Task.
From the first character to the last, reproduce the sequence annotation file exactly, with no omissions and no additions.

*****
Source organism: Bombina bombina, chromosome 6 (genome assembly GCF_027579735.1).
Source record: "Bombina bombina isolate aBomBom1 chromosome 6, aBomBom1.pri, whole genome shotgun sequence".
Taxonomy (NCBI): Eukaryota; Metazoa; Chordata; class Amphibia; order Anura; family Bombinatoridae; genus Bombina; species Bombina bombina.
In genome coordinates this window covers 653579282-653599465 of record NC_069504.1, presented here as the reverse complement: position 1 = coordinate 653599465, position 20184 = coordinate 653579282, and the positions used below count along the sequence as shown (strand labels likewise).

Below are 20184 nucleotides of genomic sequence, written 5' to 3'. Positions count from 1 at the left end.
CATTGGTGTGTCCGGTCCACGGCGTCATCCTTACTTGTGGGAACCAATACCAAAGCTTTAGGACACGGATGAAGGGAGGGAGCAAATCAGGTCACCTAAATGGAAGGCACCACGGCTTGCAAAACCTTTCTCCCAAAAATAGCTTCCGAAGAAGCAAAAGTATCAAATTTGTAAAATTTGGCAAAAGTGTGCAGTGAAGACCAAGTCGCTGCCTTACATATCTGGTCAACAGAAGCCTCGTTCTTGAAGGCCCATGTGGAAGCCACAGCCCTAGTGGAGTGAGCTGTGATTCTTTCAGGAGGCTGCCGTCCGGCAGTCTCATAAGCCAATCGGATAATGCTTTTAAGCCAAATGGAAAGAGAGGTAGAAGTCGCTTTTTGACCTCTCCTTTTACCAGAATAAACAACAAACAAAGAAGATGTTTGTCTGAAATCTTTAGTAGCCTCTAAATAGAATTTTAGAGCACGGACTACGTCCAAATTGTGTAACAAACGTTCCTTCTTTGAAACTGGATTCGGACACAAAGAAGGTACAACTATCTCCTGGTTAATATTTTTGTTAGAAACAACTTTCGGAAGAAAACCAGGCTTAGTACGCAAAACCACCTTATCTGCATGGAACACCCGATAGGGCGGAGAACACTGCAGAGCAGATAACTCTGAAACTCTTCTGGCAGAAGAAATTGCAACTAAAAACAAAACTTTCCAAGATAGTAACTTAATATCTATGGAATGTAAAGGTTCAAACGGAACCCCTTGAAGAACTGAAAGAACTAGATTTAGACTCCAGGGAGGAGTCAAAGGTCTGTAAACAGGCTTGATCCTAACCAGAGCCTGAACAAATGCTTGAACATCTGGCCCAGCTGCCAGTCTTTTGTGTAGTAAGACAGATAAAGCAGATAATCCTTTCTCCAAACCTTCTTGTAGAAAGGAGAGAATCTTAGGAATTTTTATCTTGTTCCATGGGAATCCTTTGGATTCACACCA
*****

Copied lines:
Source organism: Bombina bombina, chromosome 6 (genome assembly GCF_027579735.1).
Source record: "Bombina bombina isolate aBomBom1 chromosome 6, aBomBom1.pri, whole genome shotgun sequence".
Taxonomy (NCBI): Eukaryota; Metazoa; Chordata; class Amphibia; order Anura; family Bombinatoridae; genus Bombina; species Bombina bombina.
In genome coordinates this window covers 653579282-653599465 of record NC_069504.1, presented here as the reverse complement: position 1 = coordinate 653599465, position 20184 = coordinate 653579282, and the positions used below count along the sequence as shown (strand labels likewise).

Below are 20184 nucleotides of genomic sequence, written 5' to 3'. Positions count from 1 at the left end.
CATTGGTGTGTCCGGTCCACGGCGTCATCCTTACTTGTGGGAACCAATACCAAAGCTTTAGGACACGGATGAAGGGAGGGAGCAAATCAGGTCACCTAAATGGAAGGCACCACGGCTTGCAAAACCTTTCTCCCAAAAATAGCTTCCGAAGAAGCAAAAGTATCAAATTTGTAAAATTTGGCAAAAGTGTGCAGTGAAGACCAAGTCGCTGCCTTACATATCTGGTCAACAGAAGCCTCGTTCTTGAAGGCCCATGTGGAAGCCACAGCCCTAGTGGAGTGAGCTGTGATTCTTTCAGGAGGCTGCCGTCCGGCAGTCTCATAAGCCAATCGGATAATGCTTTTAAGCCAAATGGAAAGAGAGGTAGAAGTCGCTTTTTGACCTCTCCTTTTACCAGAATAAACAACAAACAAAGAAGATGTTTGTCTGAAATCTTTAGTAGCCTCTAAATAGAATTTTAGAGCACGGACTACGTCCAAATTGTGTAACAAACGTTCCTTCTTTGAAACTGGATTCGGACACAAAGAAGGTACAACTATCTCCTGGTTAATATTTTTGTTAGAAACAACTTTCGGAAGAAAACCAGGCTTAGTACGCAAAACCACCTTATCTGCATGGAACACCCGATAGGGCGGAGAACACTGCAGAGCAGATAACTCTGAAACTCTTCTGGCAGAAGAAATTGCAACTAAAAACAAAACTTTCCAAGATAGTAACTTAATATCTATGGAATGTAAAGGTTCAAACGGAACCCCTTGAAGAACTGAAAGAACTAGATTTAGACTCCAGGGAGGAGTCAAAGGTCTGTAAACAGGCTTGATCCTAACCAGAGCCTGAACAAATGCTTGAACATCTGGCCCAGCTGCCAGTCTTTTGTGTAGTAAGACAGATAAAGCAGATAATCCTTTCTCCAAACCTTCTTGTAGAAAGGAGAGAATCTTAGGAATTTTTATCTTGTTCCATGGGAATCCTTTGGATTCACACCA